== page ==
The Lab is located in the Mission at 2948 16th Street. This is a short walk from the corner of Mission Street. This is particularly good for those using public transportation, since that corner provides bus stops for both north-south and east-west travel as well as a BART station.

Admission will be $15, and members of The Lab will be admitted for free. Advance registration is strongly advised. Separate Web pages have been created for members and the general public. Doors will open at 7:30 p.m., half an hour before the performance is scheduled to begin. Events at The Lab tend to attract a large turnout, so early arrival is almost always highly recommended.

Saturday, February 24, 8 p.m., St. Gregory of Nyssa Episcopal Church: Sanford Dole’s a cappella mixed choir, the North Star Vocal Artists, will present a program entitled Water. Dole will conduct a performance of his own composition, “Water: Making Everything New,” based on a text by Native American poet Paula Gunn. Specific to the ocean will be “The Sounding Sea” by Eric William Barnum, while there will be settings of verses about rain by Ivo Antognini and John Milne. On a more popular side, the program will include “Soon It’s Gonna Rain” from The Fantasticks (music by Harvey Schmidt setting lyrics by Tom Jones), possibly in the arrangement for the jazz quartet known as The Singers Unlimited. Other popular songs to be given an a cappella arrangement will be “Bridge Over Troubled Water,” “Shenandoah,” and “Snowfall.”

St. Gregory’s is located at 500 De Haro Street, at the foot of Potrero Hill. General admission tickets may be reserved in advance for $25 and will be sold at the door for $30. There will be a reduced rate of $10 for students. Tickets are no being sold online, but advance registrations may be made through electronic mail.

Saturday, February 24, 8 p.m., Herbst Theatre: Chamber Music San Francisco (CMSF) will present a trio recital bringing together tenor Michael Schade, violinist Livia Sohn, and pianist Kevin Murphy. Performing as a trio, these musicians will present a series of arrangements made by Fritz Kreisler for tenor, violin, and piano. Sohn will play violin solos based on operatic themes, and Schade will sing a variety of genres, including German lieder and arias from both operas and oratorios.

The entrance to Herbst Theatre is on the ground floor of the Veterans Building at 401 Van Ness Avenue on the southwest corner of McAllister Street. Ticket prices are $60 (Orchestra and Boxes), $51 (Dress Circle), and $42 (Balcony). Tickets may be purchased online through a City Box Office event page, which includes a floor plan that shows the number of seats available in the different sections. In addition, because the CMSF season has not yet begun, full subscriptions to all ten concerts are still on sale. These may be purchased for $350 through a PalPal Web page. It is also possible to save $4 on each ticket with the purchase of a mini-series of four or more concerts. The best way to do this will be to contact CMSF by phone at 415-392-4400, but there are also hyperlinks on the Subscription Packages Web page through which one can create a PayPal shopping cart of mini-series selections.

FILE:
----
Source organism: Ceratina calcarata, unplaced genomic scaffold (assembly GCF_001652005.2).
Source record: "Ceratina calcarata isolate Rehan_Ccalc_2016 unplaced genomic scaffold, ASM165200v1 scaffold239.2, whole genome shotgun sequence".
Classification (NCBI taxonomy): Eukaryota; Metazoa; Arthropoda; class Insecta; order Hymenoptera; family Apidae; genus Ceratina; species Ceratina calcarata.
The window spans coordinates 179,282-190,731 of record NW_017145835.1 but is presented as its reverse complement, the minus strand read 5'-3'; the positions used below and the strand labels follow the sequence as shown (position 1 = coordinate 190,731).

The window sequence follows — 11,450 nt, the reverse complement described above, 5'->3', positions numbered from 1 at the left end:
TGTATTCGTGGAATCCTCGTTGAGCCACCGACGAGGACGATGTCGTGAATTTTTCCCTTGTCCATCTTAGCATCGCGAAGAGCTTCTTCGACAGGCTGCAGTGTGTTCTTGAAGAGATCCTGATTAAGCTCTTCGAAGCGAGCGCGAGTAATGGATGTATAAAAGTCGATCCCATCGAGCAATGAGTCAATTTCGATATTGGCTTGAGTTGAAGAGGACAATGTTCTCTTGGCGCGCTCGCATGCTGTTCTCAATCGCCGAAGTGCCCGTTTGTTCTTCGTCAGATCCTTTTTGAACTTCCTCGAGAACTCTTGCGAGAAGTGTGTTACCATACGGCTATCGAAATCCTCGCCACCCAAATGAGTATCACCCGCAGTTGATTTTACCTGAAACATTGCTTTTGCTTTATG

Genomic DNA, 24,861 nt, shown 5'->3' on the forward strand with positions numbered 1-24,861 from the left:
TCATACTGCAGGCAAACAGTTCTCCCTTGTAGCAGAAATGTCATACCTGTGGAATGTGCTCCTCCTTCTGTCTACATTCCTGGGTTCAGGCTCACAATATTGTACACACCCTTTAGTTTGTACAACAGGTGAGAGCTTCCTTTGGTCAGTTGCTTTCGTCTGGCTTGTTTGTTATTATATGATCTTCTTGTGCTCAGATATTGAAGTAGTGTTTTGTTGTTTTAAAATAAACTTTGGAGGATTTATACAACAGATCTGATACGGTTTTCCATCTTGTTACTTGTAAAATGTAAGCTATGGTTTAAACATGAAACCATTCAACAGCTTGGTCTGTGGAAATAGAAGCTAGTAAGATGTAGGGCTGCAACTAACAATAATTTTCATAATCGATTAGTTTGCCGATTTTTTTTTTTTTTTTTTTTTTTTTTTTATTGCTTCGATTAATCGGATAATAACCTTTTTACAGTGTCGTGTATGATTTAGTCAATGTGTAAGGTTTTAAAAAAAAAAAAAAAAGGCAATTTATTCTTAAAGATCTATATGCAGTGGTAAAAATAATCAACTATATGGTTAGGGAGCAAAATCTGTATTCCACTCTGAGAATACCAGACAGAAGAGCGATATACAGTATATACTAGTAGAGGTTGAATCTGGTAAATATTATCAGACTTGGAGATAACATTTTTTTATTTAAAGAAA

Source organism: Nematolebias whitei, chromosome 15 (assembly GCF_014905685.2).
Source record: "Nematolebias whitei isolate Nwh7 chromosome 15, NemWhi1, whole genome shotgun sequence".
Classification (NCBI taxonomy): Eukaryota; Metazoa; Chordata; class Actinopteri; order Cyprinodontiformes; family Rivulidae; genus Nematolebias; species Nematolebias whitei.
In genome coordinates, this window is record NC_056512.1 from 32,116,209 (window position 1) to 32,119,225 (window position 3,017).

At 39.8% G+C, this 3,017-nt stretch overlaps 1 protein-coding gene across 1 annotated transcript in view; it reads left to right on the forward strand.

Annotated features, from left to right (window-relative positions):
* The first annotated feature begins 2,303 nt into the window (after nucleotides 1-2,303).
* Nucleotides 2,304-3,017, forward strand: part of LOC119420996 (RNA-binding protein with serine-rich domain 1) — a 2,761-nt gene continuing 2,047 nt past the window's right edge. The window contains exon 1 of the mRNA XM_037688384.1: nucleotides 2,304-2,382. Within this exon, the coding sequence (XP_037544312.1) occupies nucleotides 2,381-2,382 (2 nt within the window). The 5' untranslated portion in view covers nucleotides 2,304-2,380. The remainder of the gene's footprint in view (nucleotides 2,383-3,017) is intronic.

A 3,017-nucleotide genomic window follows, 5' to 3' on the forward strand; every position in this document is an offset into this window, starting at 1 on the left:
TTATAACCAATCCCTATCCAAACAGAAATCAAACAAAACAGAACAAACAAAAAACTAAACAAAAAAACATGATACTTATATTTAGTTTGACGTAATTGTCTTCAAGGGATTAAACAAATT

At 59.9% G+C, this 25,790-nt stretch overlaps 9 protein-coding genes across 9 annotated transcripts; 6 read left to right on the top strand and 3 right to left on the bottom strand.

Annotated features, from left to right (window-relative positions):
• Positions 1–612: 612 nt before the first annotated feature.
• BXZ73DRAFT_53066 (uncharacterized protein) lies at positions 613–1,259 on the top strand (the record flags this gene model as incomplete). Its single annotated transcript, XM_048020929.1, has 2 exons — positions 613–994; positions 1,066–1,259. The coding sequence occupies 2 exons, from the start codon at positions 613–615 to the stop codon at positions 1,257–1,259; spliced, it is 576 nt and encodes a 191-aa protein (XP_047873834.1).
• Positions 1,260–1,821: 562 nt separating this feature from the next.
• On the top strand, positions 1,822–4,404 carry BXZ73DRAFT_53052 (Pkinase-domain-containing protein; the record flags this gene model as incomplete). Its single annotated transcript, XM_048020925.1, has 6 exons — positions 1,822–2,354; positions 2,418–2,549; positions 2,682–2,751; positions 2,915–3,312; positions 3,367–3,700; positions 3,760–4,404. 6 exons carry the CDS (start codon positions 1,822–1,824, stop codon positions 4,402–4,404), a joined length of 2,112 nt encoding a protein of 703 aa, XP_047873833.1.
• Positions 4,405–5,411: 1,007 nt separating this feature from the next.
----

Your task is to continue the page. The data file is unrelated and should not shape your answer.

Sunday, February 25, 2 p.m., Davies Symphony Hall: The February installment of the chamber music recitals presented by members of the San Francisco Symphony will consist of three trios. Two of these will be conventional piano trios, the first (in D minor) by Anton Arensky and the third (Opus 65 in F minor) by Antonín Dvořák. The program will begin with a much more recent composition, a trio for flute, violin, and piano by Nino Rota, best known by the scores he created for the films of Federico Fellini.

Davies Symphony Hall is located at 201 Van Ness Avenue and fills an entire city block. The other boundaries are Grove Street (north), Hayes Street (south), and Franklin Street (west). The main entrance (which is also the entrance to the Box Office) is on Grove Street, roughly halfway down the block. All tickets are $40. Tickets may be purchased in advance online from an event page created on the SFS Web site. However, information about seat availability and seat selection requires that Flash be running. Tickets may also be purchased by visiting the Box Office or calling 415-864-6000.